Brits are badly in debt - and millions are panicking

Four in ten Brits say they're worried about their debts, with a third saying they're juggling three or more credit cards.

Bank of England figures show total unsecured debt on credit cards, car loans and overdrafts is now £198 billion – the highest level since the 2008 financial crisis.

And a survey from financial services analysts Consumer Intelligence shows just what this means for families.

Nearly one in six adults rely on credit cards to get through the month, it found, and one in ten are maxed out on at least one card. One in five owe more than £10,000 on top of any mortgage.

One in ten people say they're extremely worried.

"The alarm bells have been ringing all year with the Bank of England warning that personal debt levels have been rising at the fastest rate since 2005," says Ian Hughes, chief executive of Consumer Intelligence.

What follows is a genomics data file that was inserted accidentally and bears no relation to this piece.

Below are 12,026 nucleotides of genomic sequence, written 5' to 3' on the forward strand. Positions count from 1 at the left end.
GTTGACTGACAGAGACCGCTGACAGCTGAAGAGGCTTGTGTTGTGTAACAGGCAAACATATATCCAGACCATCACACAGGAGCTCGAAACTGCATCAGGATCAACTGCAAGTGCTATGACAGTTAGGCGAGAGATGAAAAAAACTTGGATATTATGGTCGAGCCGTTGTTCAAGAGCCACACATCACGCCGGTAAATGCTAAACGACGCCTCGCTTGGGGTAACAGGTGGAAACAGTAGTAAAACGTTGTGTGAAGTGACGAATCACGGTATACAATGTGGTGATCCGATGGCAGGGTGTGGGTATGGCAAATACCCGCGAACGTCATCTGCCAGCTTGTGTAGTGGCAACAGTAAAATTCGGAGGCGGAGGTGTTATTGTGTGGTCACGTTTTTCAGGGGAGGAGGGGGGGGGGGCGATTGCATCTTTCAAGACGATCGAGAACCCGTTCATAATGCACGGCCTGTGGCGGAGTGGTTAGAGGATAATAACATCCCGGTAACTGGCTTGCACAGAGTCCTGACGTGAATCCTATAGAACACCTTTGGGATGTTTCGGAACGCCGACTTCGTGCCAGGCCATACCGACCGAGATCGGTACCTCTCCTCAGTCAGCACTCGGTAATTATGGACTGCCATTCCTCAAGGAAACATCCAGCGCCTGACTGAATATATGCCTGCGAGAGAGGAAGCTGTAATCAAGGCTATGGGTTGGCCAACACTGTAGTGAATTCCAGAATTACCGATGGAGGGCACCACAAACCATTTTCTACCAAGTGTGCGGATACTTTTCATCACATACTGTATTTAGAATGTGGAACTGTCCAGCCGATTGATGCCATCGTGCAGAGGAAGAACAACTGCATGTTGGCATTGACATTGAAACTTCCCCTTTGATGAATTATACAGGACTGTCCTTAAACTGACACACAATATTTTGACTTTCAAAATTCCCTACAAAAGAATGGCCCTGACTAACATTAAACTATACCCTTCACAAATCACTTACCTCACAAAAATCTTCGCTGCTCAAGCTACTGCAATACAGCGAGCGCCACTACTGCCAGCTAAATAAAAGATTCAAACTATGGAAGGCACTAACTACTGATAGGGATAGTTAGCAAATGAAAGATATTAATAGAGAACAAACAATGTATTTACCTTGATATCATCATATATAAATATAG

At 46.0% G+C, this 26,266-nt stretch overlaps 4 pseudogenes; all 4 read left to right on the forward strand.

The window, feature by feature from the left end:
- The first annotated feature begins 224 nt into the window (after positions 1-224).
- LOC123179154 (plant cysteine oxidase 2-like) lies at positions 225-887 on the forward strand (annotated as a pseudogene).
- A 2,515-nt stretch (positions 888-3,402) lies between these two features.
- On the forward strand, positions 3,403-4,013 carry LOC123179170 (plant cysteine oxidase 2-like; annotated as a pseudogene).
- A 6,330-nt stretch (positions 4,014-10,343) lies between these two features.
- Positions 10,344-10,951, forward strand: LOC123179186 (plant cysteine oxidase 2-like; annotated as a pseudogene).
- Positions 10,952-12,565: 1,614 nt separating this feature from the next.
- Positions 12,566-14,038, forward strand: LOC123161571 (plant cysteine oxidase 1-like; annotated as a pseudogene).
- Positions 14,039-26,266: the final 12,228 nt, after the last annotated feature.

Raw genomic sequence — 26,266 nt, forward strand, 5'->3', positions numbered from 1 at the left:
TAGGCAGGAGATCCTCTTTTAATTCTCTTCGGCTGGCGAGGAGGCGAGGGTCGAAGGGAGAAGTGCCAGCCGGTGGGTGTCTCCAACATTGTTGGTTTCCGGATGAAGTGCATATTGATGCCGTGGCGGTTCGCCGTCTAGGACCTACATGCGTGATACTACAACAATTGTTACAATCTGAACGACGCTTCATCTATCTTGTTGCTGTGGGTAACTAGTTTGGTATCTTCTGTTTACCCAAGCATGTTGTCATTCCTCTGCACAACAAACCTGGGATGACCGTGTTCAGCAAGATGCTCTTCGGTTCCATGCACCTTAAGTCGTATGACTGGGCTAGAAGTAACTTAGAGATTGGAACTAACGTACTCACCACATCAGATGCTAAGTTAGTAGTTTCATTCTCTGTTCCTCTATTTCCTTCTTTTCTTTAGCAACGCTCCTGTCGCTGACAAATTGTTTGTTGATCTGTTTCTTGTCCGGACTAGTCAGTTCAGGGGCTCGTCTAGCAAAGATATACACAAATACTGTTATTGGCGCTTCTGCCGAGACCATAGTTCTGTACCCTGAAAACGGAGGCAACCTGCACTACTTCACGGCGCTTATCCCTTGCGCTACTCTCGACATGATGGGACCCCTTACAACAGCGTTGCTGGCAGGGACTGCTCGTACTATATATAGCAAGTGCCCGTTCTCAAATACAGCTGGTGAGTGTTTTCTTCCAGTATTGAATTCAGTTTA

"It is a major concern when millions of people admit to being worried about how much they owe and so many are relying on credit cards to tide them over each month."

See also: The people who spend more on debts than food

See also: Could you spot debt problems in friends and family?

Debt problems affect higher earners just as much, the study found - around a quarter of adults with a household income of more than £50,000 don't usually clear their credit cards.

Around the UK, the most stressed areas are Northern Ireland and the North East, where most people are worried about their debts. The least worried areas are the East and the South West.

"Borrowing makes sense for many when interest rates are low but it is essential people have a plan to repay their debts, not least to reduce the stress millions are facing," says Hughes.

Percentage of people very worried/quite worried about debt
Northern Ireland: 17%/50%
South East: 15%/27%
East Midlands: 13%/27%
London: 13%/35%
Scotland: 11%/37%
South West: 11%/25%
North West: 10%/37%
West Midlands: 10%/26%
North East: 10%/50%
Wales: 10%/33%
Eastern: 7%/22%
Yorkshire & Humberside: 7%/35%
UK: 11%/31%